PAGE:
An operator is, in general, a typographical symbol that means something special to the Python interpreter, and tells it to do something with the literals or variables next to it. Many are basic mathematical functions like addition and subtraction. Comparison functions are also operators, and will be listed here, but will be treated in more depth in Section 5.3, Control Flow.

Functions are similar, but tend to be user-defined, tend to be full words and the syntax is often different. Some examples should help.

2.1. Mathematical operators


You may have noticed the * symbol in this line of the preceding section:

print "Five squared is ", 5*5

This is an example of an operator; it tells Python to take the two literals next to it and multiply them. Python recognizes the following operators:

+ Addition; also used for string concatenation

e.g. 1

five = 2+3

e.g. 2
company = "Abercrombie" + " and " + "Fitch"

- Subtraction; will also yield the negative of a number

e.g. 1

three = 5-2

e.g. 2

minusfive = -5

  • Multiplication; can also be used for repeating strings
e.g. 1

fivesquared = 5*5

e.g. 2

threecheers = "Rah! "*3 # produces "Rah! Rah! Rah! "

    • Exponentiation
The double asterisk indicates that the first number is to be taken to the power of the second:

e.g. fivesquared = 52

/ Division

e.g. three = 6/2

There is a big caveat here. The result you get will actually be different here depending on which version of Python you are using. In general it's very important to use the correct data types, and you must realize that numbers with decimal points like 2.0 (floats) are a different type from numbers without a decimal point like 2 (integers).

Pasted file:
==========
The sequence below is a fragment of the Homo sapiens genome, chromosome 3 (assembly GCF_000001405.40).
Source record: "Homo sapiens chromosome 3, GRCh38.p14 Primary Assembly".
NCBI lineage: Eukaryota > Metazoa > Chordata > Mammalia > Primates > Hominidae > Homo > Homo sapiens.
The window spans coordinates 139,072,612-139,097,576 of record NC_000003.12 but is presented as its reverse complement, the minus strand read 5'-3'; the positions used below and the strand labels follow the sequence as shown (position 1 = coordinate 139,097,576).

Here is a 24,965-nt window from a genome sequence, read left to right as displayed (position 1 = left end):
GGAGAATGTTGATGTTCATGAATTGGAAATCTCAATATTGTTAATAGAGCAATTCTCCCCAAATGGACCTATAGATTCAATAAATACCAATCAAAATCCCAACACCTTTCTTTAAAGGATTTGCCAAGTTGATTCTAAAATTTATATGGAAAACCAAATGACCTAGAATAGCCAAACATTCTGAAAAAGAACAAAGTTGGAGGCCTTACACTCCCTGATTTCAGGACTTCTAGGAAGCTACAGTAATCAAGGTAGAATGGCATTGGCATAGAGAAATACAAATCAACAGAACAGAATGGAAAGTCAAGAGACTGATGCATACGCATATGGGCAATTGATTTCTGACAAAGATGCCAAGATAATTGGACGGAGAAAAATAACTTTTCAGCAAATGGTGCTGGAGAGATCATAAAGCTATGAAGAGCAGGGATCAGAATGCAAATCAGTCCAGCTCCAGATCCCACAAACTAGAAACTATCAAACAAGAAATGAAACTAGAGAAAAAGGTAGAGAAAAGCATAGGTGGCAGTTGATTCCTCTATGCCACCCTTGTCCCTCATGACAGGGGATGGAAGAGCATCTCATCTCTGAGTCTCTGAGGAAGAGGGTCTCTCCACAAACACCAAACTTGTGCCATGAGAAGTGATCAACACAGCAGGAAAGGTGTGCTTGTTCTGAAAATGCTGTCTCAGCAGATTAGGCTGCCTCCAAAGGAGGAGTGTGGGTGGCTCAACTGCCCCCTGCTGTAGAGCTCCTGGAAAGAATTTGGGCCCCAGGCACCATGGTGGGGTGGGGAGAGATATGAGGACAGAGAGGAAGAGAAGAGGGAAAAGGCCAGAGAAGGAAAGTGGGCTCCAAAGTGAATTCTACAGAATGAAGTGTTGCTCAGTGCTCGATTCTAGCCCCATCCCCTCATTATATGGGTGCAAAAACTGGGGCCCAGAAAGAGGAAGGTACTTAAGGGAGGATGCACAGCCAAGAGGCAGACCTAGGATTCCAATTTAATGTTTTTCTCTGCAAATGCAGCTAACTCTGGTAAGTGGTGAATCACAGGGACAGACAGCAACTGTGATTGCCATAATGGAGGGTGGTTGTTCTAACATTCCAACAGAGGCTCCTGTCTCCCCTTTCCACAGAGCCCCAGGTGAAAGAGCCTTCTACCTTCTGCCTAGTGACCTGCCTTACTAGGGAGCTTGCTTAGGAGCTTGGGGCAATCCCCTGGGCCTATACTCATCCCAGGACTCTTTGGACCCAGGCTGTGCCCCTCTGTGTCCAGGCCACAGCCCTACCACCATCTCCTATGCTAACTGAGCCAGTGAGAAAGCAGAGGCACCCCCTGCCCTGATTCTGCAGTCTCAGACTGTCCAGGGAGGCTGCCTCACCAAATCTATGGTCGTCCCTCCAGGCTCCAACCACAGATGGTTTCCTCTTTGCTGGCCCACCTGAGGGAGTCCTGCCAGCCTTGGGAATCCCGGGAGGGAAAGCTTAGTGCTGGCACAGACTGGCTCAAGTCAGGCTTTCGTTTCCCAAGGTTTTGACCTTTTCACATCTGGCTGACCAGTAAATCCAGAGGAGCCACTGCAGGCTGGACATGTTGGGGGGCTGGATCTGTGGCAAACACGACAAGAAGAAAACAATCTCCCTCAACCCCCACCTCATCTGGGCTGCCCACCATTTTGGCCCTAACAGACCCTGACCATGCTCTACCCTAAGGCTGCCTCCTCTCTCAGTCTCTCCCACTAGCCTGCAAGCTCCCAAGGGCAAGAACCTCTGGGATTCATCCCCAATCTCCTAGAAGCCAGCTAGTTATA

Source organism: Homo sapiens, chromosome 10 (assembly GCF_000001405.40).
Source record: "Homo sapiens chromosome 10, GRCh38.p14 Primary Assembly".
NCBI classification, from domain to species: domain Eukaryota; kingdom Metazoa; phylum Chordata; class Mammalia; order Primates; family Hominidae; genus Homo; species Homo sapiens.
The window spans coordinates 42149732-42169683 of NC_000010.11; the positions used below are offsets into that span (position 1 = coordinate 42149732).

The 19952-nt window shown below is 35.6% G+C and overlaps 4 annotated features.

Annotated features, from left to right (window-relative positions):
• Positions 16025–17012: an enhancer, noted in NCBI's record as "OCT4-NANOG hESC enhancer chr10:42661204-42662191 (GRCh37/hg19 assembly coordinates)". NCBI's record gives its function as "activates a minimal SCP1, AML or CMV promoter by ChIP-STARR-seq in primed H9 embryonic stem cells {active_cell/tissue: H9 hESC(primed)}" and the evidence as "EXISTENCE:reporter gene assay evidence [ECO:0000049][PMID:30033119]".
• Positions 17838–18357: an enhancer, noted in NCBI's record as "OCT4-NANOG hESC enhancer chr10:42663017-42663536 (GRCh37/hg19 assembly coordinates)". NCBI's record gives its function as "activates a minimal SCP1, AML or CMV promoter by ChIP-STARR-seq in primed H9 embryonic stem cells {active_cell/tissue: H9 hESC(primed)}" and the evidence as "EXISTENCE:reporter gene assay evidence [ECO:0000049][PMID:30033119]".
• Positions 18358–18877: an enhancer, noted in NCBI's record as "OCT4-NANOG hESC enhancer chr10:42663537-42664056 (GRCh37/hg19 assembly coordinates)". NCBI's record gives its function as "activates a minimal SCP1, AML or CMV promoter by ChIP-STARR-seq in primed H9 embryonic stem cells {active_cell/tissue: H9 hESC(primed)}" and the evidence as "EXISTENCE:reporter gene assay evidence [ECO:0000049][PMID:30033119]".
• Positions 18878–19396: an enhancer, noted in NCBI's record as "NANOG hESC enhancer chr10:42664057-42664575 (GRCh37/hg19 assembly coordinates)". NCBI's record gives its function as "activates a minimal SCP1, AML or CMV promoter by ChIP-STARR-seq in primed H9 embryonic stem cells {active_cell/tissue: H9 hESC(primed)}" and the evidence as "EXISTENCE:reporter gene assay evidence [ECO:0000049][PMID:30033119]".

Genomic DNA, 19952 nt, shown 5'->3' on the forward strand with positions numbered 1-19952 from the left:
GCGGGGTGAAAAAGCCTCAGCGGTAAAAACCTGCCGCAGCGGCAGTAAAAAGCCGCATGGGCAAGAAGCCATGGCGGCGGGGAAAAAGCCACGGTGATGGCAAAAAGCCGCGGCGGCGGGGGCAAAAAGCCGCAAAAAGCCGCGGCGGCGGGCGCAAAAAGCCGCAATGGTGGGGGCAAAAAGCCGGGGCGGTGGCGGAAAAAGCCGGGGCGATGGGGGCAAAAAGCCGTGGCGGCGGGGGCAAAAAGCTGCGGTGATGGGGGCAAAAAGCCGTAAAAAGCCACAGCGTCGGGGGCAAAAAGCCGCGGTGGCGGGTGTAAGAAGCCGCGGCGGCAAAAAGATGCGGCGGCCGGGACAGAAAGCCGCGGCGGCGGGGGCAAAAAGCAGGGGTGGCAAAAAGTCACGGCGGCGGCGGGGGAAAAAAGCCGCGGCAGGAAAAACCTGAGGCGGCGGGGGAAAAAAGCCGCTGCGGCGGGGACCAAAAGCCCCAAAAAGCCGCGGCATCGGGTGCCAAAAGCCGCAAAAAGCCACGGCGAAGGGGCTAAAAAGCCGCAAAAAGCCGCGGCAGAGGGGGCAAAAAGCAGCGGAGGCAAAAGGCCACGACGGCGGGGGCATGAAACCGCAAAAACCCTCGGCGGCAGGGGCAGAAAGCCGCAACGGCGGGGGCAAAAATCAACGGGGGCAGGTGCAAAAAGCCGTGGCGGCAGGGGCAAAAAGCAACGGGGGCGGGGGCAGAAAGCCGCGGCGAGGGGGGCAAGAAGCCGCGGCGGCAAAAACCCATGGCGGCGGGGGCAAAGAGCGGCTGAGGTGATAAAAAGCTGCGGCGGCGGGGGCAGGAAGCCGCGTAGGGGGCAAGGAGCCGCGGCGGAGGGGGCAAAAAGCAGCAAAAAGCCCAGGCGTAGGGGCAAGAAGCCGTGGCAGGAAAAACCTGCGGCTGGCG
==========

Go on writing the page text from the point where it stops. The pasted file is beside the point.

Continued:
(Note: You are probably using Python 2.x.)

In Python 3.x and above, if you divide two integers, or an integer and a float, or two floats, the result will be a float. So you always get the full value of the quotient.

quotient = 7/2 # result: 3.5 (a float, not an integer)

In Python 2.x and below, if you divide two integers, the result will be an integer, with any remainder rounded down. So:

quotient = 7/2 # result: 3, not 3.5

In general it is safest to always use floats when you want a full decimal answer.

Truncating division

This gives the quotient sans remainder; i.e., what you would get in Python 2.x if you divide two integers.

quotient = 7
2 # result is 3 in any version of Python

% Modulo operator

This gives the remainder of a division:

remainder = 72 # result is 1, since 7/2 = 3 + 1/2


remainder = 72 # result is 1, since 7/2 = 3 + 1/2

2.2. Comparison operators


The other major class of operators you will use in Python are comparison operators. These take two quantities, perform the comparison indicated, and return a 'True' or 'False' value which can be used in further computations.

< Less than, > Greater than

e.g. 1
2 < 5 # yields 'True'

e.g. 2
2 > 5 # yields 'False'

<= Less than or equal to, => Greater than or equal to

e.g. 1
2 < 5 # yields 'True'

e.g. 2
2 <= 2 # yields 'True'

Equal to, != Not equal to

e.g. 1

3==5 # yields 'False'

"Cat" != "Dog" # yields 'True'

Note that it's very important to use two equal signs when testing for equality, as just one equal sign indicates assignment. In other words:

a==5 # Returns 'True' if a is equal to 5, and 'False' otherwise
a=5 # Assigns the value 5 to the variable a

2.3. Boolean operators

These operators, in contrast to the symbols seen thus far, are simple words, which perform Boolean logic on 'True' and 'False' data.

and - Boolean AND

a and b # Returns 'True' if both a and b are 'True' and 'False' otherwise

or - Boolean OR

a or b # Returns 'True' if either a or b are 'True' and 'False' otherwise

not - Boolean NOT

not a # Returns 'True' if a is 'False' and 'False' if a is 'True'

2.6. Operator precedence

There is an order of operations for operators, just like in standard algebra, and it generally follows the same rules. The top-priority operators are executed first, then the lower-priority ones. Here is the list of operators in descending order of priority:

- Negation (i.e., a negative sign in front of one number takes priority over all else)
    • Exponentiation